36mm or 38mm Mikuni radial flat slide carburetors with accelerator
    pumps would be a better replacement carb...

    There's more power to be had out of the engine by installing cams with
    more duration, but if you're running on tight short race courses, a
    better way to go is to advance the cam timing about three degrees on
    both intake and exhaust cams so the intake and exhaust valves close
    earlier. This gives you more mid-range "grunt" so you don't have to
    shift gears as much. You just sit forward with your balls on the gas
    tank and ride the
    machine like it was a giant motocross bike, running deep into the
    corner, squaring it off, and gassing out of the corner...

    The lobe centers we used to degree the cam were 107.5 degrees.You can
    slot the cam sprocket bolt holes with a rat-tailed file to move the
    sprockets in relation to the cams...
    Kalifornia Kritter, Jul 7, 2005
  4. aus_james

    Martin Guest

    [snip list of woe]

    Sounds like a bit of a shit bike all in all.

    "For a minute there, you bored me to death."
    VTR1000 Firestorm
    TDR250 http://ukrm.net/BIKES/Yamaha/tdr250.html
    martin dot smith nine zero three at ntlworld dot com
    Martin, Jul 8, 2005
  5. aus_james

    k_fl.... Guest

    A guy who built a GS-1000 for drag racing told me that he had to spen a
    lot of money on aftermarket parts to keep the engine from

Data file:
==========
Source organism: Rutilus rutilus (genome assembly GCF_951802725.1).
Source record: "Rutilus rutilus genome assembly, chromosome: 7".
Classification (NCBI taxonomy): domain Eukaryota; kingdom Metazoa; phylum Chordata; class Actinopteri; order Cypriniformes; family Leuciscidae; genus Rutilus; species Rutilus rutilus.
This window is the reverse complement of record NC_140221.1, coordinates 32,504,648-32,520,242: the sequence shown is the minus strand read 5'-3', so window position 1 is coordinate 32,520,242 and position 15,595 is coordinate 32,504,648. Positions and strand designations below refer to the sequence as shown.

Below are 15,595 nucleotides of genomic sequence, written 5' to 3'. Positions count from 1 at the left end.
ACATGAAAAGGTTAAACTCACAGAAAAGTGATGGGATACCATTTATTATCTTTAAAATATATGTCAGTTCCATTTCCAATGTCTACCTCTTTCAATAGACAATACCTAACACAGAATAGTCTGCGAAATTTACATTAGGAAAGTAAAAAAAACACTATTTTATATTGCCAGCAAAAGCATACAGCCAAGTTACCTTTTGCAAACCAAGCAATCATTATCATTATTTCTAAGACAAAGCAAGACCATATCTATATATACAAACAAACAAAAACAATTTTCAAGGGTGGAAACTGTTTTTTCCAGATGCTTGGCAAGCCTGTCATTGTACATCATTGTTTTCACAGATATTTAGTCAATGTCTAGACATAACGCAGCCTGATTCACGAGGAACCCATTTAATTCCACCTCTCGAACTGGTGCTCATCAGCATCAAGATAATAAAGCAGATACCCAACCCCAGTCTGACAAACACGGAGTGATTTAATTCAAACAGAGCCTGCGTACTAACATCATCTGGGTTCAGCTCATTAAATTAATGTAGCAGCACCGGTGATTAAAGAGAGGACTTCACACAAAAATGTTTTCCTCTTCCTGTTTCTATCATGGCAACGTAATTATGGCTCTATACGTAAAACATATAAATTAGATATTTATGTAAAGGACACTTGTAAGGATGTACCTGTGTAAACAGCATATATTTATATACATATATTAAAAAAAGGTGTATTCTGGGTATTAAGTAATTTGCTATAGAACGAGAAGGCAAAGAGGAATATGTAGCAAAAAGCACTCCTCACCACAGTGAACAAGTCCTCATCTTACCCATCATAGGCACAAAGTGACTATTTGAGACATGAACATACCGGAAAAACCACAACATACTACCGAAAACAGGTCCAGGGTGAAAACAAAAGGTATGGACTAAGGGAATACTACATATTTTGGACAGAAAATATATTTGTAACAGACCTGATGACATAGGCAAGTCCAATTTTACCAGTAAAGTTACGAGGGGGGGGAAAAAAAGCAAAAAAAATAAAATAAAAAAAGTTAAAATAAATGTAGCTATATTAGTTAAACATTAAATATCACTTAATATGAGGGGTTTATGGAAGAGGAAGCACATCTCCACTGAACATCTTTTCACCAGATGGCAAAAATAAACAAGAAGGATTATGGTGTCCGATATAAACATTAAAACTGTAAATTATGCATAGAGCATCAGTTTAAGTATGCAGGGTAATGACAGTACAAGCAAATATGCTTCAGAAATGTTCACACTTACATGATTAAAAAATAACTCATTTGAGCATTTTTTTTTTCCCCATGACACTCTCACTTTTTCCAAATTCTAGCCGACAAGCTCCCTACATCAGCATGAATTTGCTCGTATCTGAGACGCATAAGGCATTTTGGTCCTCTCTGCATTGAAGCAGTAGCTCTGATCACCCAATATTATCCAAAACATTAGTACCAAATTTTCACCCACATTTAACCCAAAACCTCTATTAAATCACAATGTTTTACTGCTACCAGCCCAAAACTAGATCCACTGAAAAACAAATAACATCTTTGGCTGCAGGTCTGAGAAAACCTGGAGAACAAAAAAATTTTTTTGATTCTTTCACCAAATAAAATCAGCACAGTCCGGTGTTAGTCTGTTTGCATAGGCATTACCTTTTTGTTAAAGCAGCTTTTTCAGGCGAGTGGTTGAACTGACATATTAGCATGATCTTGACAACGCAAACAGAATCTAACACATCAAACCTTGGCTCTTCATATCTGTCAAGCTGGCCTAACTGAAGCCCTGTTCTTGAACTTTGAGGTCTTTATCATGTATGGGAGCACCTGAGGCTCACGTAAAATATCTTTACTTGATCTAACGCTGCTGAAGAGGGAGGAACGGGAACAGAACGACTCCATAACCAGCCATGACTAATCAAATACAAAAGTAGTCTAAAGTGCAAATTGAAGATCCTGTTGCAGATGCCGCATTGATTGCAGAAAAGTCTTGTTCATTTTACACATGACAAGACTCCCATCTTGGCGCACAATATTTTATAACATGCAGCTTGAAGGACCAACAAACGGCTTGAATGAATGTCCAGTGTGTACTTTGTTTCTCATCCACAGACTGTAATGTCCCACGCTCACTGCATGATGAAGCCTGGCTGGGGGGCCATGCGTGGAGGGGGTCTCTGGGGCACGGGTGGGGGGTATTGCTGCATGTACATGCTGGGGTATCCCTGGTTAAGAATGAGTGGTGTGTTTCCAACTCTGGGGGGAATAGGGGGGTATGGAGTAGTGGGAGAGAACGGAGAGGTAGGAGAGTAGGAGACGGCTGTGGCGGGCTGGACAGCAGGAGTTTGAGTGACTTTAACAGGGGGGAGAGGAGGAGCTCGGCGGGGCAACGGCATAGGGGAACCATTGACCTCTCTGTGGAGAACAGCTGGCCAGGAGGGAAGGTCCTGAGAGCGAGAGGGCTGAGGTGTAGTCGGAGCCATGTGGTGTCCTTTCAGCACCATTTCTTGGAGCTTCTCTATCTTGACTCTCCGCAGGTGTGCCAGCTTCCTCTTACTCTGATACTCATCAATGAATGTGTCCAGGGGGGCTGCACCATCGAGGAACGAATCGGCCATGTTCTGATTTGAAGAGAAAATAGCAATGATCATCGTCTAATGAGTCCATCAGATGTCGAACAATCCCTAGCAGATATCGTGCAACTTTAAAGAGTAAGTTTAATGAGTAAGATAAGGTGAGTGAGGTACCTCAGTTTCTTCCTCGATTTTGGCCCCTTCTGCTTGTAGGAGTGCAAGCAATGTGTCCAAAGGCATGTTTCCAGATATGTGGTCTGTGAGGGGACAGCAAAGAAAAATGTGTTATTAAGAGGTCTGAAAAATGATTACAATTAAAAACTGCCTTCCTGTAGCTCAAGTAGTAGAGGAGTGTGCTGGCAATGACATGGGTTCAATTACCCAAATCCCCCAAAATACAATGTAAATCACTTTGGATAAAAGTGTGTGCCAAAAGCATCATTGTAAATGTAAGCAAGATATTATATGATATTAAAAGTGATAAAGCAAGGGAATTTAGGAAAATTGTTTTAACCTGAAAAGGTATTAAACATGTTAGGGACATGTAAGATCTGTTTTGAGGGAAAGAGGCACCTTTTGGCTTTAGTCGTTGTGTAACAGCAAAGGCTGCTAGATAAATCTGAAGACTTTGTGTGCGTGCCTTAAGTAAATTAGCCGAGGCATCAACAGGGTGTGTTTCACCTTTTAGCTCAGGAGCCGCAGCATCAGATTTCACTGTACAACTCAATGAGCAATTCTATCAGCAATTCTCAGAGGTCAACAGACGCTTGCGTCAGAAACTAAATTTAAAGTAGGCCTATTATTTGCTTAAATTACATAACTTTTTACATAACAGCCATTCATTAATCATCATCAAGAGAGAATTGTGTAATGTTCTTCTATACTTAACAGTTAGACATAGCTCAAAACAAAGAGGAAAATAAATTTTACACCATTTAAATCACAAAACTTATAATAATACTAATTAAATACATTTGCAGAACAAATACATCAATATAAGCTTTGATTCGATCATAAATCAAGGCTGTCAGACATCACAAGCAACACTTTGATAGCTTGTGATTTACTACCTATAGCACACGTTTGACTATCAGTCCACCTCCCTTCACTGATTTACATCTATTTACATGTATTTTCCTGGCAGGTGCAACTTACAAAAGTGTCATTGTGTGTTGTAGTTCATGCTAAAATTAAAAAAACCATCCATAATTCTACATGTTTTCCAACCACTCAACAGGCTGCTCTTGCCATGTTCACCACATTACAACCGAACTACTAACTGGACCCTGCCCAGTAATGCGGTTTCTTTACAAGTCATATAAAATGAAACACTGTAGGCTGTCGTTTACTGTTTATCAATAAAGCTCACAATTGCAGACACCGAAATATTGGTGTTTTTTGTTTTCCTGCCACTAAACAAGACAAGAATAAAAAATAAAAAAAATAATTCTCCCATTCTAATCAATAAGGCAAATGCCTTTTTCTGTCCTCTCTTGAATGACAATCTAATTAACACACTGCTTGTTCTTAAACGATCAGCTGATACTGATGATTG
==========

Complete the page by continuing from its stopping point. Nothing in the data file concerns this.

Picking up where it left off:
self-destructing under the additional power. He said that if he'd known
    that at the beginning, he would have bought a KZ-1000 instead...

    But, in that era of 1980, if you wanted a 16-valve engine of 1100cc
    displacement, what were your choices? The GS-1100 with its high tech
    twin-swirl combustion chambers that used fuel more efficiently or the
    rarer, hotter-running less fuel efficient Honda CB-1100F...
    k_fl...., Jul 8, 2005

  6. I don't know what the ratio is today, but in 2000, 16 of the top 20
    NHRA drag bikes used the 1977-1985 series Suzuki GS engine, even after
    it had been out of production for a number of years. There are
    big-bore kits available up to 1500cc and larger, and a wide variety of
    go-fast parts to support the engine.

    Here's are some race results from late last year:


    Of the sixteen starters, all but three were Suzuki-powered. Some
    engines were listed as "Suzuki GSXR", while others were just listed as
    "Suzuki", but I don't know for certain what the difference is.

    I've never raced one, but my wife's previous bike was a GS1100L, and
    other than replacing the stator (a common problem with the GS series),
    it never gave us a bit of trouble.
    Scott Gardner, Jul 9, 2005